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Volume 11, issue 3 | Copyright
Atmos. Chem. Phys., 11, 931-954, 2011
© Author(s) 2011. This work is distributed under
the Creative Commons Attribution 3.0 License.

Research article 02 Feb 2011

Research article | 02 Feb 2011

Primary anthropogenic aerosol emission trends for China, 1990–2005

Y. Lei1,2,3, Q. Zhang4, K. B. He1, and D. G. Streets5 Y. Lei et al.
  • 1State Key Joint Laboratory of Environment Simulation and Pollution Control, Department of Environmental Science and Engineering, Tsinghua University, Beijing 100084, China
  • 2Key Laboratory of Environmental Planning and Policy Simulation, Chinese Academy for Environmental Planning, Beijing 100012, China
  • 3School of Engineering and Applied Science, Harvard University, Cambridge, MA 02138, USA
  • 4Center for Earth System Science, Tsinghua University, Beijing 100084, China
  • 5Decision and Information Sciences Division, Argonne National Laboratory, Argonne, IL 60439, USA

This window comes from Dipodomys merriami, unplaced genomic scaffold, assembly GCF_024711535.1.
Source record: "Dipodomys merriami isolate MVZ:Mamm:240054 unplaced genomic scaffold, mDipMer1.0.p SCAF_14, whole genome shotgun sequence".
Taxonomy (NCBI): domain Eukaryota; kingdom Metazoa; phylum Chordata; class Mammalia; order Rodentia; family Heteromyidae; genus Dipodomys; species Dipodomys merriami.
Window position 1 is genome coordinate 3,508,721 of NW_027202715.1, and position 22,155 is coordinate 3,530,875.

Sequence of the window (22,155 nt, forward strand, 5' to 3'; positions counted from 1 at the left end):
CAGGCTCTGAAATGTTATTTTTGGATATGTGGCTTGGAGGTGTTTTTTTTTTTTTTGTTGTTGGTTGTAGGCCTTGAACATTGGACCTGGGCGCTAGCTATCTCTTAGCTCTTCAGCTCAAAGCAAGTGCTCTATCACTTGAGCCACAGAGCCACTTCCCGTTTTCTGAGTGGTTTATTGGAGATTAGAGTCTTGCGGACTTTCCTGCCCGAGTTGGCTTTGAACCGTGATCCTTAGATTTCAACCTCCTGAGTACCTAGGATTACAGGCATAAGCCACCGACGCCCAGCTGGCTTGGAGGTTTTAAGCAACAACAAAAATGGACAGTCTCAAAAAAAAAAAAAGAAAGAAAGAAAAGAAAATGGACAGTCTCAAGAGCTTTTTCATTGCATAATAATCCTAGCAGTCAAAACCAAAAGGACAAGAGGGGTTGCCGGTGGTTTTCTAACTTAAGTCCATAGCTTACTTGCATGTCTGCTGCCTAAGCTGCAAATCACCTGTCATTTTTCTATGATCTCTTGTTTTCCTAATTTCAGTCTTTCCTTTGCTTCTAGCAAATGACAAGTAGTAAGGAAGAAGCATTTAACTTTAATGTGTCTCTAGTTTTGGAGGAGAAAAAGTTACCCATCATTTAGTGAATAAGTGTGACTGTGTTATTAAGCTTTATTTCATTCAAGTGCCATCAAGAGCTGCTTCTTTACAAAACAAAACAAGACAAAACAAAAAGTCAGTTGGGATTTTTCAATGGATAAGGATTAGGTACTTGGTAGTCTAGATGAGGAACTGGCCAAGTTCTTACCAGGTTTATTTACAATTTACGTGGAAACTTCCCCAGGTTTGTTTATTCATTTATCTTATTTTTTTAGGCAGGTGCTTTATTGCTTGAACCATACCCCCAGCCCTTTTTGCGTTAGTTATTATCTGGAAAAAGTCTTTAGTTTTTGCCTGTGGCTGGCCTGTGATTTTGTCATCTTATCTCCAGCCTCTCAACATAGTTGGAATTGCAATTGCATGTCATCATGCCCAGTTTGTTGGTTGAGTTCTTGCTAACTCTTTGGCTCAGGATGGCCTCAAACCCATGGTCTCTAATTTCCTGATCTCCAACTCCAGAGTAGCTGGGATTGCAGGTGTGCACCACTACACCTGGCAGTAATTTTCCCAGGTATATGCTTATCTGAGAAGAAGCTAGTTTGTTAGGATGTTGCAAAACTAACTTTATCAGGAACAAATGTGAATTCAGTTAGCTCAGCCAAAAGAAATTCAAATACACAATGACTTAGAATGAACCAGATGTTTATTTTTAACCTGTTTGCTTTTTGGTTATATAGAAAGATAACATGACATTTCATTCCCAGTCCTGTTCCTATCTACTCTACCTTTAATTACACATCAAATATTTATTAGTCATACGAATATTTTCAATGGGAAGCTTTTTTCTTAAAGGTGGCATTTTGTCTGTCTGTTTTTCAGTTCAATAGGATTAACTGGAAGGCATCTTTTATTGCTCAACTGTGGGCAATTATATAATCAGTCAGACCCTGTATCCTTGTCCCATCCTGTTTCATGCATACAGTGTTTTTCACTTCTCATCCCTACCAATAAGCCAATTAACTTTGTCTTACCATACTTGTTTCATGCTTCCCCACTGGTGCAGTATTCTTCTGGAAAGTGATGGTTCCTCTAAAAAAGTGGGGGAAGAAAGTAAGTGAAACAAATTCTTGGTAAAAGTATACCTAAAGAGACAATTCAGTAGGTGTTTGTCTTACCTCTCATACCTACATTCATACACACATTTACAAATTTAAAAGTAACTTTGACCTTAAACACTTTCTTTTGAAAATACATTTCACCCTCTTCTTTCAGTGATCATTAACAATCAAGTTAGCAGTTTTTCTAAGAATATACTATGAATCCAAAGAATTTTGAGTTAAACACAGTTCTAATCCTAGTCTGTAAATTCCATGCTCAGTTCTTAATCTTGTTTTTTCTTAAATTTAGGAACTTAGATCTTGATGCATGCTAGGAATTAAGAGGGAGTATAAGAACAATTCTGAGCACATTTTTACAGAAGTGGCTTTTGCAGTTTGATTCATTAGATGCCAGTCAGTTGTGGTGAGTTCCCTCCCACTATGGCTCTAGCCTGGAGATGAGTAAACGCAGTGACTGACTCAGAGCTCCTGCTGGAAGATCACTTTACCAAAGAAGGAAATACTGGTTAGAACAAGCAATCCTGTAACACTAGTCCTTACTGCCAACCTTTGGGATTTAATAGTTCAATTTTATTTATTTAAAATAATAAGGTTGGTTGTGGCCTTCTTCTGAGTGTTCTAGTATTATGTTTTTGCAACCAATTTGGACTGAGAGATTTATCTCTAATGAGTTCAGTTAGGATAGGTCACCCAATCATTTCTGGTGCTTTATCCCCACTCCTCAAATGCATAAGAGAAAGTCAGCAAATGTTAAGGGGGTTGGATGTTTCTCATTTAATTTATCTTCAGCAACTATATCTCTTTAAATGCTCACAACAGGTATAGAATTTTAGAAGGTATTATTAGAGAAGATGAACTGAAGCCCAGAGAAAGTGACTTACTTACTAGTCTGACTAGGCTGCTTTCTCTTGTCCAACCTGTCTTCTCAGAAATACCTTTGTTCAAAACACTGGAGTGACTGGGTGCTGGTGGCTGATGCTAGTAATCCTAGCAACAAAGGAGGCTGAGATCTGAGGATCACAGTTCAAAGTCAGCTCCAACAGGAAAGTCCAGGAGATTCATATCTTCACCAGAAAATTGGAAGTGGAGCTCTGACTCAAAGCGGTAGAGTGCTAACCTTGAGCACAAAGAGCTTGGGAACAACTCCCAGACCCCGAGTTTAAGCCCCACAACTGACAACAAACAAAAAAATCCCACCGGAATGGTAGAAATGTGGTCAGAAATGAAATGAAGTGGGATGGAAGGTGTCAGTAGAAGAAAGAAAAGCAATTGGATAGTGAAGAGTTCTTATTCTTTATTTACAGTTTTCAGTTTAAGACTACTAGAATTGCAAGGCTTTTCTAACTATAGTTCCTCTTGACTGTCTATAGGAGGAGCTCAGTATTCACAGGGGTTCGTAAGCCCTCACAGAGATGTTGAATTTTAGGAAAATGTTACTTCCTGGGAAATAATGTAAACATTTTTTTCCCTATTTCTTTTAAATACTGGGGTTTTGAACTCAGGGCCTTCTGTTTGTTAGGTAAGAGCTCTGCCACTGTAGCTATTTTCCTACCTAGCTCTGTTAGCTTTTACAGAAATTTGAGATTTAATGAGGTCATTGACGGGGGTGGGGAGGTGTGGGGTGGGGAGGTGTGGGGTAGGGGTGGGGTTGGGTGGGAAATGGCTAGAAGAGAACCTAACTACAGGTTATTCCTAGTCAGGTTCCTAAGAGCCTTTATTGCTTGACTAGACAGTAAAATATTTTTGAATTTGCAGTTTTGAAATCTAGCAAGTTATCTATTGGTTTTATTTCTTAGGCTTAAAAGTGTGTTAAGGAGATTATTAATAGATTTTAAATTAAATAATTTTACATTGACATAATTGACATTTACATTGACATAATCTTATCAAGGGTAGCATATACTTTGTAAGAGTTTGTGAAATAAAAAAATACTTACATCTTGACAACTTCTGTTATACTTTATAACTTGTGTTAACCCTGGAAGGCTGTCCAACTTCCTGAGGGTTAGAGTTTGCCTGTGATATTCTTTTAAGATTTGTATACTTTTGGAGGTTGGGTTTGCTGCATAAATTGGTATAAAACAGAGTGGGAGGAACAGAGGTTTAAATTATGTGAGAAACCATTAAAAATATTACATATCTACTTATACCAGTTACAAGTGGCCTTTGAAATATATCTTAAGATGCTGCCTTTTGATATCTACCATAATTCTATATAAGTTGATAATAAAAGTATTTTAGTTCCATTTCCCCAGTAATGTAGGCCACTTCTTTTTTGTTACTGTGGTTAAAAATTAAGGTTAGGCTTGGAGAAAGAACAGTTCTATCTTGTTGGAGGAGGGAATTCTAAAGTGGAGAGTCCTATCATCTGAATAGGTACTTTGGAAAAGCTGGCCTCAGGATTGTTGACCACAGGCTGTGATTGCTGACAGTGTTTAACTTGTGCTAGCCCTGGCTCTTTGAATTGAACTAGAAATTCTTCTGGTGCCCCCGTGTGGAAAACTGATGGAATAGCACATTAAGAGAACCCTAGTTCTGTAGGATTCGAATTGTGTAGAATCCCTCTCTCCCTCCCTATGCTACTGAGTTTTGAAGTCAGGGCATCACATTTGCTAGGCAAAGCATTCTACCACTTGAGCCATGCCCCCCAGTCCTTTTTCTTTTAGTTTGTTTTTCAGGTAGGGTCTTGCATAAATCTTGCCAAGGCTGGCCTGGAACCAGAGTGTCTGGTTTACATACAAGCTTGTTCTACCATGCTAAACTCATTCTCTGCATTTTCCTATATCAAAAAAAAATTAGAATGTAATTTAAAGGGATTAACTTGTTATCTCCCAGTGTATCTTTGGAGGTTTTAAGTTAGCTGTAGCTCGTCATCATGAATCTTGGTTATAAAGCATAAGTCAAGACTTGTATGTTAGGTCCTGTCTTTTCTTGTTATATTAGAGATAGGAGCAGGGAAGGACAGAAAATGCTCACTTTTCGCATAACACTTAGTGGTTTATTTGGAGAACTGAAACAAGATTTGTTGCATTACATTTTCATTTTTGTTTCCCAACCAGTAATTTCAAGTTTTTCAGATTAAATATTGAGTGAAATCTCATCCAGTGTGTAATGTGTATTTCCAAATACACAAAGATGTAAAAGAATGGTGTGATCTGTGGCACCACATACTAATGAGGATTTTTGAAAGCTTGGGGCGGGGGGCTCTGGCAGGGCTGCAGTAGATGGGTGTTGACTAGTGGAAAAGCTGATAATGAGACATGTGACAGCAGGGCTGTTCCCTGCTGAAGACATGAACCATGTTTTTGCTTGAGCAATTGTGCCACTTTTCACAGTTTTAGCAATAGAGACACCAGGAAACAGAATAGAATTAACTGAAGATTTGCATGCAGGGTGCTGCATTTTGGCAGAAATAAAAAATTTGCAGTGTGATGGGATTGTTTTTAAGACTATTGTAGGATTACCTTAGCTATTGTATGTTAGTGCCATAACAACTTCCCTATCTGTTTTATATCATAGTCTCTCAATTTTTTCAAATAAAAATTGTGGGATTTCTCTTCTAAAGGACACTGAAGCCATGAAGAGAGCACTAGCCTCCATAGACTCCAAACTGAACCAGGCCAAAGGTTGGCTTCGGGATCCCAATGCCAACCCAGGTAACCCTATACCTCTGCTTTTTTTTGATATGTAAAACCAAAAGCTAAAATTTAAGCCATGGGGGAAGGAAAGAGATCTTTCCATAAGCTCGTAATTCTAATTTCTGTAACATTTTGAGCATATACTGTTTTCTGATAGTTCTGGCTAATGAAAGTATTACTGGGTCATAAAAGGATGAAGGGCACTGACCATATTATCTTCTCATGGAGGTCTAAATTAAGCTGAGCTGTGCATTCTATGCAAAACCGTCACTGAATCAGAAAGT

Abstract. An inventory of anthropogenic primary aerosol emissions in China was developed for 1990–2005 using a technology-based approach. Taking into account changes in the technology penetration within industry sectors and improvements in emission controls driven by stricter emission standards, a dynamic methodology was derived and implemented to estimate inter-annual emission factors. Emission factors of PM2.5 decreased by 7%–69% from 1990 to 2005 in different industry sectors of China, and emission factors of TSP decreased by 18%–80% as well, with the measures of controlling PM emissions implemented. As a result, emissions of PM2.5 and TSP in 2005 were 11.0 Tg and 29.7 Tg, respectively, less than what they would have been without the adoption of these measures. Emissions of PM2.5, PM10 and TSP presented similar trends: they increased in the first six years of 1990s and decreased until 2000, then increased again in the following years. Emissions of TSP peaked (35.5 Tg) in 1996, while the peak of PM10 (18.8 Tg) and PM2.5 (12.7 Tg) emissions occurred in 2005. Although various emission trends were identified across sectors, the cement industry and biofuel combustion in the residential sector were consistently the largest sources of PM2.5 emissions, accounting for 53%–62% of emissions over the study period. The non-metallic mineral product industry, including the cement, lime and brick industries, accounted for 54%–63% of national TSP emissions. There were no significant trends of BC and OC emissions until 2000, but the increase after 2000 brought the peaks of BC (1.51 Tg) and OC (3.19 Tg) emissions in 2005. Although significant improvements in the estimation of primary aerosols are presented here, there still exist large uncertainties. More accurate and detailed activity information and emission factors based on local tests are essential to further improve emission estimates, this especially being so for the brick and coke industries, as well as for coal-burning stoves and biofuel usage in the residential sector.

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